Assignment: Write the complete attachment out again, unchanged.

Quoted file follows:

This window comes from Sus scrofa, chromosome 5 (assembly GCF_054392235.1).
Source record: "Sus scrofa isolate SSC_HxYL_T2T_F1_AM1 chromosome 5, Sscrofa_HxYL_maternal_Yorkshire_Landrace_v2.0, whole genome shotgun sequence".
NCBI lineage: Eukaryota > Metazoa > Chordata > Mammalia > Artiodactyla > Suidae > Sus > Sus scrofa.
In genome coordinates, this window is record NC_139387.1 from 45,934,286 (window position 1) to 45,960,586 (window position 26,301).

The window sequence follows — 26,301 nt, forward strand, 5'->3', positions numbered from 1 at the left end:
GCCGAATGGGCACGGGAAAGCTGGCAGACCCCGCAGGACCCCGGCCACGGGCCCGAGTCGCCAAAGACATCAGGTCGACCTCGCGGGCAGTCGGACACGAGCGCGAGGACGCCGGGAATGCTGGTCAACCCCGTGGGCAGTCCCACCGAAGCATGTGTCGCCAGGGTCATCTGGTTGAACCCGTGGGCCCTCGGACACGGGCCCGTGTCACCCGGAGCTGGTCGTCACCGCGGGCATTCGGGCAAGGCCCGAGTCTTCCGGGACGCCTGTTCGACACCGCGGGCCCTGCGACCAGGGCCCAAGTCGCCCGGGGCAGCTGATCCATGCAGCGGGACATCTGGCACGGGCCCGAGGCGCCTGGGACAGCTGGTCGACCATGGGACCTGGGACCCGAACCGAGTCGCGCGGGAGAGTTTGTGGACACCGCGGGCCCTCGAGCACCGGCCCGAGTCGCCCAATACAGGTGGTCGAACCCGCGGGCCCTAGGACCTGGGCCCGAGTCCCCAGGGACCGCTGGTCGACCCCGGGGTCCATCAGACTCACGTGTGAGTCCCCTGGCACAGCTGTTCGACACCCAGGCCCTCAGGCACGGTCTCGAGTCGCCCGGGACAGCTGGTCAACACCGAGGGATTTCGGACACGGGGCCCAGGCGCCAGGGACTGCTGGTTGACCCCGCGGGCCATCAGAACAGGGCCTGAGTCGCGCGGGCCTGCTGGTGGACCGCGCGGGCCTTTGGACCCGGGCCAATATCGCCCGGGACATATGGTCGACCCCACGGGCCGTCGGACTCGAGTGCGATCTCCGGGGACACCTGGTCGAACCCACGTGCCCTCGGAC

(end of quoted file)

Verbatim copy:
This window comes from Sus scrofa, chromosome 5 (assembly GCF_054392235.1).
Source record: "Sus scrofa isolate SSC_HxYL_T2T_F1_AM1 chromosome 5, Sscrofa_HxYL_maternal_Yorkshire_Landrace_v2.0, whole genome shotgun sequence".
NCBI lineage: Eukaryota > Metazoa > Chordata > Mammalia > Artiodactyla > Suidae > Sus > Sus scrofa.
In genome coordinates, this window is record NC_139387.1 from 45,934,286 (window position 1) to 45,960,586 (window position 26,301).

The window sequence follows — 26,301 nt, forward strand, 5'->3', positions numbered from 1 at the left end:
GCCGAATGGGCACGGGAAAGCTGGCAGACCCCGCAGGACCCCGGCCACGGGCCCGAGTCGCCAAAGACATCAGGTCGACCTCGCGGGCAGTCGGACACGAGCGCGAGGACGCCGGGAATGCTGGTCAACCCCGTGGGCAGTCCCACCGAAGCATGTGTCGCCAGGGTCATCTGGTTGAACCCGTGGGCCCTCGGACACGGGCCCGTGTCACCCGGAGCTGGTCGTCACCGCGGGCATTCGGGCAAGGCCCGAGTCTTCCGGGACGCCTGTTCGACACCGCGGGCCCTGCGACCAGGGCCCAAGTCGCCCGGGGCAGCTGATCCATGCAGCGGGACATCTGGCACGGGCCCGAGGCGCCTGGGACAGCTGGTCGACCATGGGACCTGGGACCCGAACCGAGTCGCGCGGGAGAGTTTGTGGACACCGCGGGCCCTCGAGCACCGGCCCGAGTCGCCCAATACAGGTGGTCGAACCCGCGGGCCCTAGGACCTGGGCCCGAGTCCCCAGGGACCGCTGGTCGACCCCGGGGTCCATCAGACTCACGTGTGAGTCCCCTGGCACAGCTGTTCGACACCCAGGCCCTCAGGCACGGTCTCGAGTCGCCCGGGACAGCTGGTCAACACCGAGGGATTTCGGACACGGGGCCCAGGCGCCAGGGACTGCTGGTTGACCCCGCGGGCCATCAGAACAGGGCCTGAGTCGCGCGGGCCTGCTGGTGGACCGCGCGGGCCTTTGGACCCGGGCCAATATCGCCCGGGACATATGGTCGACCCCACGGGCCGTCGGACTCGAGTGCGATCTCCGGGGACACCTGGTCGAACCCACGTGCCCTCGGAC